‘Daddy’s Day’ is about being thankful

I have absolutely no memory of my father. He and my mother had married as teenagers when they became pregnant with me, but very soon the marriage ended.

As a toddler, I visited my father every other weekend. From what I was told, I simply adored him and greatly looked forward to our regular visits. But, over time, the visits became few and far between. I wouldn’t see my father again until more than 35 years later, ironically, at his funeral. Looking upon his lifeless body for any sense of resemblance or recollection and finding none, I couldn’t help but to feel sorrow. Although we had not had a relationship, I knew at that moment that I would never be presented with the opportunity to reconnect and call him “daddy.”

But I am so very thankful that I’ve had other father figures in my life, most notably my grandfather who made me feel loved and adored every single day he was alive. He was tall, strong and beautiful, and would sweep me up in his arms and ask, “How’s my grandbaby?!” I would hug him hard and bury my nose in his neck to smell his Old Spice cologne. After he passed away in 1983, my uncles served as surrogate male figures with sporadic visits over the holidays, reunions and other family gatherings.

Now when I look upon my kids, I can’t help but to think how extremely fortunate they are, for many reasons, but especially because they have two loving parents to support and raise them.

When my husband and I started dating, I would tell him on numerous occasions, “Do you realize how lucky you are to have had two parents at home?” He would shrug his shoulders nonchalantly because that was all he had ever known. Even now, his parents will celebrate their 50th wedding anniversary this year and seem just as in love today as they must have been when they first met over 50 years ago!

Not that the parents’ length of marriage is any reflection on the children but, I have to admit, my husband is an amazing father and provider. He is self-employed in the restaurant industry so his days can be extremely long, stressful and demanding, but he rarely complains. Due to his work schedule, he’s often unable to attend a particular event, game or function. At times I joke that I feel like a single parent because I have no one to accompany me to various events with the children. But he makes every effort to be there when we really need him.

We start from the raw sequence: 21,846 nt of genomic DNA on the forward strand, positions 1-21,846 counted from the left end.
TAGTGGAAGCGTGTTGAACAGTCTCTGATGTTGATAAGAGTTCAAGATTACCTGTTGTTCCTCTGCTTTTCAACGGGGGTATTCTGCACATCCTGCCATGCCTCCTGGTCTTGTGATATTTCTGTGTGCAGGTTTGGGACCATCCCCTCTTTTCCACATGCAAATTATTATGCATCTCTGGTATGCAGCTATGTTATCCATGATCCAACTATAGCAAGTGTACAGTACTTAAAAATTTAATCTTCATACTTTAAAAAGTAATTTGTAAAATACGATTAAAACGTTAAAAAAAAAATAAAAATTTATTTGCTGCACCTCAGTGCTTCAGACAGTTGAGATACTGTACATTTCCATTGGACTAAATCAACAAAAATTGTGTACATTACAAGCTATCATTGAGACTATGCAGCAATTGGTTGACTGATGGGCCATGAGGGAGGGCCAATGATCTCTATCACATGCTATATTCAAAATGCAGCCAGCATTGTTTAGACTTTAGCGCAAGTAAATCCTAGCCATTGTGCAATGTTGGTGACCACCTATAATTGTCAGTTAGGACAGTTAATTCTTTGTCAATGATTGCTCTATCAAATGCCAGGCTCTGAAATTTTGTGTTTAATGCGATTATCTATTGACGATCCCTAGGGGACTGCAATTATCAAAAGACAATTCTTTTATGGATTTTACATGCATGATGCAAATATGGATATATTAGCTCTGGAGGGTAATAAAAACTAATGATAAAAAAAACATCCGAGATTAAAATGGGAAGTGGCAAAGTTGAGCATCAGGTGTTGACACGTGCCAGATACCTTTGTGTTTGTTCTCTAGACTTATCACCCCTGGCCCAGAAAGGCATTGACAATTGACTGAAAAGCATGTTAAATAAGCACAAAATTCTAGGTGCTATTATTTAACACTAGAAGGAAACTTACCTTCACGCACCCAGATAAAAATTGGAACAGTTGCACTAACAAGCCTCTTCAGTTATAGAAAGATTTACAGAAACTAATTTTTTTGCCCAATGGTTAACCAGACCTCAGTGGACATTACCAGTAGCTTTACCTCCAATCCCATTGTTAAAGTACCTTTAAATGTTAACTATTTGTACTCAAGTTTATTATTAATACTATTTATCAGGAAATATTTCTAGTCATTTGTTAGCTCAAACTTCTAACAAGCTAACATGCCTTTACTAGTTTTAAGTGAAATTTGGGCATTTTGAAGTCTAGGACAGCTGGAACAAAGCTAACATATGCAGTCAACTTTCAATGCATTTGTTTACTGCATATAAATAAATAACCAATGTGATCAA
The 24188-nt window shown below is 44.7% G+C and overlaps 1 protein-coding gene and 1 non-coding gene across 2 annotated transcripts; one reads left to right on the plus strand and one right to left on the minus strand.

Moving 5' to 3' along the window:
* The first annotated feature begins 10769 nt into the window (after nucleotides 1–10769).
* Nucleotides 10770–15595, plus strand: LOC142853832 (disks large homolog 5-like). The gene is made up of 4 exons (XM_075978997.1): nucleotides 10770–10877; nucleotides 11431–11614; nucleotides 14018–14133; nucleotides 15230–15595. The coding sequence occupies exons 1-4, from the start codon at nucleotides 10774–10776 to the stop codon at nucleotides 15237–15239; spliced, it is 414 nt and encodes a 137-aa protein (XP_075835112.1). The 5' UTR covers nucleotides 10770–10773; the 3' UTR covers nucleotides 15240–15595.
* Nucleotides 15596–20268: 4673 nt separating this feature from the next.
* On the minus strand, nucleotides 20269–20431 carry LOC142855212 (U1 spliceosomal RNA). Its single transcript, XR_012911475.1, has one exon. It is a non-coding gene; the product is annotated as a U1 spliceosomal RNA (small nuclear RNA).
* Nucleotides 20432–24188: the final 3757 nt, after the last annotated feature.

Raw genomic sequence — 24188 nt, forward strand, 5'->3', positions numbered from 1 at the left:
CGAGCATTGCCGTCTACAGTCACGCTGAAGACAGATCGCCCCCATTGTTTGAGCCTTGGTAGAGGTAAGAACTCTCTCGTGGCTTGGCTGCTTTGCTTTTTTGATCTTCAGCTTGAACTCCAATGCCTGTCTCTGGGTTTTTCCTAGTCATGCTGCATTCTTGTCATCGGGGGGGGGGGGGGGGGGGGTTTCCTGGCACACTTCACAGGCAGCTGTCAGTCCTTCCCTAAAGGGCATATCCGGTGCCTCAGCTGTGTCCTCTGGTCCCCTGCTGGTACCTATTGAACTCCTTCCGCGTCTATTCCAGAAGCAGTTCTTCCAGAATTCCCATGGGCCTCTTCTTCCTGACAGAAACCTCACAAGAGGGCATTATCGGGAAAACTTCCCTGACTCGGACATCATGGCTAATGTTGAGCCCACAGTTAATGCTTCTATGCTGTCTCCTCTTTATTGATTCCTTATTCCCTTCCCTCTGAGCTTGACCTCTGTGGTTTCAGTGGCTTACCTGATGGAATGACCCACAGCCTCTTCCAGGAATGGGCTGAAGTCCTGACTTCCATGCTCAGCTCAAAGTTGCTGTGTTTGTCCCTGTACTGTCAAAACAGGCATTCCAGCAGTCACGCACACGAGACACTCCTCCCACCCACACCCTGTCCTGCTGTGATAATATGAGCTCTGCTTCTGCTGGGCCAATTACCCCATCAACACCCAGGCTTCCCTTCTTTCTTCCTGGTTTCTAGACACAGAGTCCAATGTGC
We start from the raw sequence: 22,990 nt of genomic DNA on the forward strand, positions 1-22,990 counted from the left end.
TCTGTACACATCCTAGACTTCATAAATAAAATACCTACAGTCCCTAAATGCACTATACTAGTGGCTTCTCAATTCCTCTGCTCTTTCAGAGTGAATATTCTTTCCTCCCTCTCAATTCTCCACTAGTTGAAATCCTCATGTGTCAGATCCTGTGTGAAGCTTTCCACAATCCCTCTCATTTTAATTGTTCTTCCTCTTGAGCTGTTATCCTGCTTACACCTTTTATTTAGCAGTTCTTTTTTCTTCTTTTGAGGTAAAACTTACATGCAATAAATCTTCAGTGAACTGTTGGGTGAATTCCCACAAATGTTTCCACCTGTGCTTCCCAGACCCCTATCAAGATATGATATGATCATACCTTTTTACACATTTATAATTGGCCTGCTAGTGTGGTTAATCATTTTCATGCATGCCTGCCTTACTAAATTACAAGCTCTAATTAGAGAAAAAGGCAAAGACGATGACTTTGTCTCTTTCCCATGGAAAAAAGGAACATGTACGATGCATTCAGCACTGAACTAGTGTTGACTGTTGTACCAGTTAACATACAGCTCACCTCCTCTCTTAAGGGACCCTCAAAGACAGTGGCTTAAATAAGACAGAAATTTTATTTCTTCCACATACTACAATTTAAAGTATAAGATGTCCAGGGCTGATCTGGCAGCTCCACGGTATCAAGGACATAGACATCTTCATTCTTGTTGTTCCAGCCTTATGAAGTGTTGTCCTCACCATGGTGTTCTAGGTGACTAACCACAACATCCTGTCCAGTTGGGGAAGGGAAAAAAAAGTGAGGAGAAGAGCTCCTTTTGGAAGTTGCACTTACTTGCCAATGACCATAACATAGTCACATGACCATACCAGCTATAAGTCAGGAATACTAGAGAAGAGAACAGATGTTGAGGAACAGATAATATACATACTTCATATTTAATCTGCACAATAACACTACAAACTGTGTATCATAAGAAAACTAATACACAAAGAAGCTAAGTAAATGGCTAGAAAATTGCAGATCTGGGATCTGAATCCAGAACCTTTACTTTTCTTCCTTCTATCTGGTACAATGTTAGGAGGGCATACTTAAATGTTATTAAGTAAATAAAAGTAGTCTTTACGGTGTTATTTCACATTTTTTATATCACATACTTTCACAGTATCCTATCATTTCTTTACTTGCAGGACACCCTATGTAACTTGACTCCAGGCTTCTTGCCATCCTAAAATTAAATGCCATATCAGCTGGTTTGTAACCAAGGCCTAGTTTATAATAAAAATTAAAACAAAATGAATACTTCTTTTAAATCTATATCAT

My family often jokes that my husband is quiet and stoic but they have no idea how extremely funny and goofy he can be. I love to find him acting silly with the kids, playing hide-and-seek, camping out on the basement floor, or bringing milkshakes home to the kids when I’ve sent him to the store to buy trash bags. He is a loving, devoted, patient and kind father.

This year my husband and I will celebrate our 11th wedding anniversary and, when I look at him, I feel so extremely blessed that he is in my life and that my children have such a beautiful representation of what a husband, man and father should be. And whenever my children utter the word “daddy,” I can vicariously experience that joy in knowing that their childhood and their lives will be filled with wonderful memories of being loved, adored and wanted.


Filed under Uncategorized

2 responses to “‘Daddy’s Day’ is about being thankful

  1. Dionne

    That was a lovely Father’s Day tribute! Go William!

  2. My grandchildren are very blessed to have a wonderful father who loves them, protects them and most of all who loves their Mommy!
    I love You William!

Leave a Reply

Fill in your details below or click an icon to log in:

WordPress.com Logo

You are commenting using your WordPress.com account. Log Out /  Change )

Google photo

You are commenting using your Google account. Log Out /  Change )

Twitter picture

You are commenting using your Twitter account. Log Out /  Change )

Facebook photo

You are commenting using your Facebook account. Log Out /  Change )

Connecting to %s